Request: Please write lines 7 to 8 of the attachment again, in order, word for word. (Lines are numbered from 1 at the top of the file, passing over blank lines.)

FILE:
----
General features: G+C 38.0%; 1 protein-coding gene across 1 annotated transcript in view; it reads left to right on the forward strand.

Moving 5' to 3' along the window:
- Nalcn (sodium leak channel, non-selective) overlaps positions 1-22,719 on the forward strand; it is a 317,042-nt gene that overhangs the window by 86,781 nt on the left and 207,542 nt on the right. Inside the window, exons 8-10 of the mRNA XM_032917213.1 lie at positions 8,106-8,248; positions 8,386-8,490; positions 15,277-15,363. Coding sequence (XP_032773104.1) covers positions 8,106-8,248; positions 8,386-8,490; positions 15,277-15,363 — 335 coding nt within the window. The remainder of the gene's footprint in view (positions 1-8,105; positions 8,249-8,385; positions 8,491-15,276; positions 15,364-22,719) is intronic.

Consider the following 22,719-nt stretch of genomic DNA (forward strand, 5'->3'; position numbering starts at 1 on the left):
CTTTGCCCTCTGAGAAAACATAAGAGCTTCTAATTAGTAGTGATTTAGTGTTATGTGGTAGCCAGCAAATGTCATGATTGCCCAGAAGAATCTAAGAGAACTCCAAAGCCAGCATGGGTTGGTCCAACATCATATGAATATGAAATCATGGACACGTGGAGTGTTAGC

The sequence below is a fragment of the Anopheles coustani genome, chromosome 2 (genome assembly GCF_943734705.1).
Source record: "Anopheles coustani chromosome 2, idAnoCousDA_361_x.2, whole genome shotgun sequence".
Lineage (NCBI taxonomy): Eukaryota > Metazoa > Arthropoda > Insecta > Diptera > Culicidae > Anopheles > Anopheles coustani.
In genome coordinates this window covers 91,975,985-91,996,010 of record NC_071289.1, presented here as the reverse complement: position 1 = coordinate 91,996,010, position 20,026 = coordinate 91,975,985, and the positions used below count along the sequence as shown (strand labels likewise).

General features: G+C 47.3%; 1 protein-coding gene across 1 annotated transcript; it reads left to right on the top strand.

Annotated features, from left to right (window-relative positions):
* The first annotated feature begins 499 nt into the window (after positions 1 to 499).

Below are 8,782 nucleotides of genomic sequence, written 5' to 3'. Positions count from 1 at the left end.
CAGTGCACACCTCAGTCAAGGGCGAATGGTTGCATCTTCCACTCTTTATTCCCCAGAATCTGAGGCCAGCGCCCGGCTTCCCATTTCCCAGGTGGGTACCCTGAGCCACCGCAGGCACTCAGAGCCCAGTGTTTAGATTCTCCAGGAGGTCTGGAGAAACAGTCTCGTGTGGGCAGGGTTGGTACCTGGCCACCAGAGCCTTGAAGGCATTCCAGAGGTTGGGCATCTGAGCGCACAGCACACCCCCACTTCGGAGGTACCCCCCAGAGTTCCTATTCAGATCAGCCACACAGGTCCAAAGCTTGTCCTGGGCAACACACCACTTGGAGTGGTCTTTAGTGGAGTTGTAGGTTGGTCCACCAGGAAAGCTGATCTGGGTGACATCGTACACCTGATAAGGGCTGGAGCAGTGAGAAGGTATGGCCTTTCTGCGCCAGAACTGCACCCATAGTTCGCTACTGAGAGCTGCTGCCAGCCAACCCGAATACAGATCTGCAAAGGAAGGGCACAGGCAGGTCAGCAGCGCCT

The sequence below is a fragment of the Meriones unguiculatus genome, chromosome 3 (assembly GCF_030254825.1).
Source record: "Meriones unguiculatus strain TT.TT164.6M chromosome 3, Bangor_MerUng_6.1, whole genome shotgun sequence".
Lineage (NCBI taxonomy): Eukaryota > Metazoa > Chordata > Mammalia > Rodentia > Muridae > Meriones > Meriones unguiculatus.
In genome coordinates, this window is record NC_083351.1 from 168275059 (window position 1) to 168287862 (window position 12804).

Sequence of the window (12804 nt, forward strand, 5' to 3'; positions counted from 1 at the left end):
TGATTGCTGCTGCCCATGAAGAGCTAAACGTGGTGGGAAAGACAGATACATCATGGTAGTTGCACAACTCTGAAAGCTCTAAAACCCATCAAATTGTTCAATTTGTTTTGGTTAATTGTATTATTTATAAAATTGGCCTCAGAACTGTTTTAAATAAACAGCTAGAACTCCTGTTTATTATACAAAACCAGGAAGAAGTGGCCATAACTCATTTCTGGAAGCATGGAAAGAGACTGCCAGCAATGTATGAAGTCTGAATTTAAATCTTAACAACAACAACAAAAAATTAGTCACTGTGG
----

Source record: "Anopheles coustani chromosome 2, idAnoCousDA_361_x.2, whole genome shotgun sequence".
Lineage (NCBI taxonomy): Eukaryota > Metazoa > Arthropoda > Insecta > Diptera > Culicidae > Anopheles > Anopheles coustani.